Scouts: The journey that never was

By Eddie Ssejjoba

The leaders said they were advised by security to divert from their original route through Rwanda and instead go via Mutukula border through Tanzania to Burundi.

Seeting ofaa 350x210


On Saturday, a group of over 300 scouts left for Burundi for the Eastern Africa Zonal conference and youth forum.

Mishaps at the start
The delegation, traveling in six hired buses was originally scheduled to set off from Kaazi Camping Grounds in Wakiso district on Friday morning, but they were advised, according to sources, to wait for a security team, which was deployed to accompany the children up to the venue in Gitega, Burundi.

 This was before the team was flagged off

 Gen. Katumba Wamala handing over some of the items to the scouts

The leaders said they were also advised by security to divert from their original route through Rwanda and instead go via Mutukula border through Tanzania to Burundi.

 One of the scouts' leaders, Maggie Kigozi, flagged off the delegation at about 4:00pm on Friday after a long wait, but still the buses could not setoff and instead they were told to stay for a night.

 Scouts being prepared for the journey


Richard Kamya, the director resource mobilization at the Uganda Scouts and in-charge of the entire delegation told New Vision that they set off at from Kaazi at about 4:00AM on Saturday and the buses arrived at the Mutukula border at 9:00AM.

 Final Instructions: Scouts get ready for the journey

One bus with students arrived earlier on Friday at about 9:00PM and the children slept at the border since they were told to wait for their colleagues to move in a convoy.

Delegation blocked at border for over 10 hours
The delegation was held at the Mutukula border post for over 10 hours over security concerns.

 DESPERATE AND HOPELESS: The scouts at the border

According to Kamya, the Tanzanian authorities insisted that due to the security situation in Burundi, they demanded that they provide their own security.

They also asked to register all the security operatives from Uganda and clear their weapons before they allow the delegation to proceed, which lasted for hours.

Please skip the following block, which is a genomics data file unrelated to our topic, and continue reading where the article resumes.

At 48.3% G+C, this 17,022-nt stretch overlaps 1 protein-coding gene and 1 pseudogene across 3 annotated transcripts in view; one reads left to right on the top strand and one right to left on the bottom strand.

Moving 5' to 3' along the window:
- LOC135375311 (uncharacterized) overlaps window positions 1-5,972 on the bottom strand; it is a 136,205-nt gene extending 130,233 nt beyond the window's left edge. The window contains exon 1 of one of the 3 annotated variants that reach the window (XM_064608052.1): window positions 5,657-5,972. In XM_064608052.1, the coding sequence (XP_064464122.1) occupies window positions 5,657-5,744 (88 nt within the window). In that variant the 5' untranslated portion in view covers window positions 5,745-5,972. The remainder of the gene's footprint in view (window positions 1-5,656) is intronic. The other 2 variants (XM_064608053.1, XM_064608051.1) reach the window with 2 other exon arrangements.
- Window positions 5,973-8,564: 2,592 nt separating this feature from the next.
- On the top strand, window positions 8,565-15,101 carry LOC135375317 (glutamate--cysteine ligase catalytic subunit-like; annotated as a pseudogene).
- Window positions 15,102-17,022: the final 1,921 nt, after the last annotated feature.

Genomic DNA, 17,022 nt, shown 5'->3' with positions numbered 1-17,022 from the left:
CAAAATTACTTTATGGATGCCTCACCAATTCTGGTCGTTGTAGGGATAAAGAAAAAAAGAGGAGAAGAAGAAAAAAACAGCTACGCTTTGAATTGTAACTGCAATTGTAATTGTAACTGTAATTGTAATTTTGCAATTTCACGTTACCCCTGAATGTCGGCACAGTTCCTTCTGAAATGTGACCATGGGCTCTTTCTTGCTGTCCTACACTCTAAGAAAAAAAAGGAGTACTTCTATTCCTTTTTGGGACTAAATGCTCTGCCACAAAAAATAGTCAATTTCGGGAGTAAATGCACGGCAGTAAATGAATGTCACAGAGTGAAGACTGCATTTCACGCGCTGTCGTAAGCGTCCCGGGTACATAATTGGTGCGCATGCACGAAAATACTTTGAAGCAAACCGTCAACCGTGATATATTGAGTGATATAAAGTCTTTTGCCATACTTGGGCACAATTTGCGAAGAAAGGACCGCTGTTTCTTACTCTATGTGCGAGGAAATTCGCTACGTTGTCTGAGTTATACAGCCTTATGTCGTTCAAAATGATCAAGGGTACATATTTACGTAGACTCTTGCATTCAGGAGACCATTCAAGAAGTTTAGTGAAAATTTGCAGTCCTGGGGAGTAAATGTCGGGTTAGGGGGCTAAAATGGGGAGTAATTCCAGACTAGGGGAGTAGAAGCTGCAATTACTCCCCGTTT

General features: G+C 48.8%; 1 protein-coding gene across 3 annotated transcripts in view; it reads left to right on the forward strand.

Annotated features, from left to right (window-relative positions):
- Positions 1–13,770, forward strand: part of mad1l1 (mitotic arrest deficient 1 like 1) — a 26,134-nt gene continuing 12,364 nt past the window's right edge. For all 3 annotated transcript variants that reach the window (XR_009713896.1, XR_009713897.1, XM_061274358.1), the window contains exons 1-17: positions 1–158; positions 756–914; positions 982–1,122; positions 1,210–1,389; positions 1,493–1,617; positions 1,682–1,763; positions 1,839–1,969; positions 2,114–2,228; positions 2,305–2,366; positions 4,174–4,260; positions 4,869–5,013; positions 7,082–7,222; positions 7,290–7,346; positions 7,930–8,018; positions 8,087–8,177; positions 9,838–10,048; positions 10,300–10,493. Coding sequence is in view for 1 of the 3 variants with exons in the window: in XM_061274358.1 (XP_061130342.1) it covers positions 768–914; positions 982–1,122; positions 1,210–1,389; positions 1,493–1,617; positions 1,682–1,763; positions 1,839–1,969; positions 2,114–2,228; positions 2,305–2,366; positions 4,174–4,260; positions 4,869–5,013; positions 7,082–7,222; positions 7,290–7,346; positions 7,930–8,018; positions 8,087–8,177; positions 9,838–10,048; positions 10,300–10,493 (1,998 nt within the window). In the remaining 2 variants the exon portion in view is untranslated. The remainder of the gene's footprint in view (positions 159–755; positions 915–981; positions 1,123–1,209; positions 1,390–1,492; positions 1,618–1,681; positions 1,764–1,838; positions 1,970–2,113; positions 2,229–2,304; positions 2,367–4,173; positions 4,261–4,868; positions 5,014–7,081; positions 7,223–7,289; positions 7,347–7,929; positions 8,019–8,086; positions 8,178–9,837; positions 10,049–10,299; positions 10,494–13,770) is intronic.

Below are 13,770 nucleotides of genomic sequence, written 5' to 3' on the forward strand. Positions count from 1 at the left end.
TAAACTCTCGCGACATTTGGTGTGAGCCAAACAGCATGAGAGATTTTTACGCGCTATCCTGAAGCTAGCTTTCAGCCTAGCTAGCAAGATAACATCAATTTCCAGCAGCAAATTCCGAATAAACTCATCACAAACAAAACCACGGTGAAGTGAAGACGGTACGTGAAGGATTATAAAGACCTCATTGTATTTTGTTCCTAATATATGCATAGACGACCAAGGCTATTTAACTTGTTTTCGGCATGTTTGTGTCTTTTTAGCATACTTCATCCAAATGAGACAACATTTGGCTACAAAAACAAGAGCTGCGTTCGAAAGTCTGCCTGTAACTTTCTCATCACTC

Ntare School scouts move on…. how?
But the scouts from Ntare School, according to Kamaya, arrived earlier and were allowed to proceed ahead without security accompanying them, and were able to arrive at the camping site in time.  

The delegation, which includes students from both primary and secondary schools from various regions, including Central, North, East and Southern Uganda travelled in six buses.

Allowed to proceed
The buses finally set off from the border at 7:00pm on Saturday and decided to travel at night. Tanzania lead security takes them through a shorter route and they get stuck in the murram road.


Buses stuck in the mud
Three out of the six buses got stuck in a forest reserve at night and had to use scouts and trailers to pull them back. The team finally reached Kobero at the Tanzania-Burundi border at about 10:00am, but they were not allowed to proceed up to 6:00pm, spending over eight hours at the border as security negotiated for permission to proceed.


Kamya said he was all along in contact with authorities at the border, but the delay came after the Tanzania government delayed to clear the armed security personnel who were included on the team to give the children protection up to the camping site in Gitega, Burundi.

 Frantic efforts to get the buses out of mud

Politics bring its dirty nose in the journey
Kamya says due to security concerns and existing disagreements between Rwanda and Burundi, the Uganda delegation was advised to instead go through Tanzania instead of Rwanda.

However, issues came after officials at the Tanzanian border learnt that there were armed security personnel accompanying the children.

He said although they had communicated to their bosses in Kampala, who gave a go ahead, the Tanzanian authorities insisted that they needed to provide the delegation with a lead car and enough security up to the border with Burundi.

Delayed activities
The event was scheduled to kick off on Sunday, but according to Kamya the competitors were supposed to set themselves before the event kicked off. 

He complained that the scouts had been inconvenienced and the children have been stranded at the border with no food and many were hungry.

 Kamaya explained that he was in touch with the chief commissioner, Gen. Katumba, who had advised the delegation to call off the trip and return to Uganda, but the schools asked to continue waiting 

Patrick Barugahare, chairman Uganda Scouts Association, deputy chief commissioner, Stephen Basungwire were on the team.